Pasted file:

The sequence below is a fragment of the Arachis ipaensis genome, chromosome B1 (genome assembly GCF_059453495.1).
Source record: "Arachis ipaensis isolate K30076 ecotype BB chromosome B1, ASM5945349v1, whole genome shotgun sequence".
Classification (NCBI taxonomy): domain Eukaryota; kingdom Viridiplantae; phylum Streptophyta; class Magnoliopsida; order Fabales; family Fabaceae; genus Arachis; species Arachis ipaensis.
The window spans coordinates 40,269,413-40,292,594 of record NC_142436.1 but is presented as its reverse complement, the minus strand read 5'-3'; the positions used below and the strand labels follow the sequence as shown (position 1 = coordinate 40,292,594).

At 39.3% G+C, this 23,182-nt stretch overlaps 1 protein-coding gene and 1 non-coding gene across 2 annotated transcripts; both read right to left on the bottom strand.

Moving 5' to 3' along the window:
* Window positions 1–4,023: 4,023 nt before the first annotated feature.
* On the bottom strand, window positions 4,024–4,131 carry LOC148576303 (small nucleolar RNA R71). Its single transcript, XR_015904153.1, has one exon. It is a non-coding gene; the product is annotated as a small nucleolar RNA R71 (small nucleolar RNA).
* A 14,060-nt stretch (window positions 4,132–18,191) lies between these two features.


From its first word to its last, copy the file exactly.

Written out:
The sequence below is a fragment of the Arachis ipaensis genome, chromosome B1 (genome assembly GCF_059453495.1).
Source record: "Arachis ipaensis isolate K30076 ecotype BB chromosome B1, ASM5945349v1, whole genome shotgun sequence".
Classification (NCBI taxonomy): domain Eukaryota; kingdom Viridiplantae; phylum Streptophyta; class Magnoliopsida; order Fabales; family Fabaceae; genus Arachis; species Arachis ipaensis.
The window spans coordinates 40,269,413-40,292,594 of record NC_142436.1 but is presented as its reverse complement, the minus strand read 5'-3'; the positions used below and the strand labels follow the sequence as shown (position 1 = coordinate 40,292,594).

At 39.3% G+C, this 23,182-nt stretch overlaps 1 protein-coding gene and 1 non-coding gene across 2 annotated transcripts; both read right to left on the bottom strand.

Moving 5' to 3' along the window:
* Window positions 1–4,023: 4,023 nt before the first annotated feature.
* On the bottom strand, window positions 4,024–4,131 carry LOC148576303 (small nucleolar RNA R71). Its single transcript, XR_015904153.1, has one exon. It is a non-coding gene; the product is annotated as a small nucleolar RNA R71 (small nucleolar RNA).
* A 14,060-nt stretch (window positions 4,132–18,191) lies between these two features.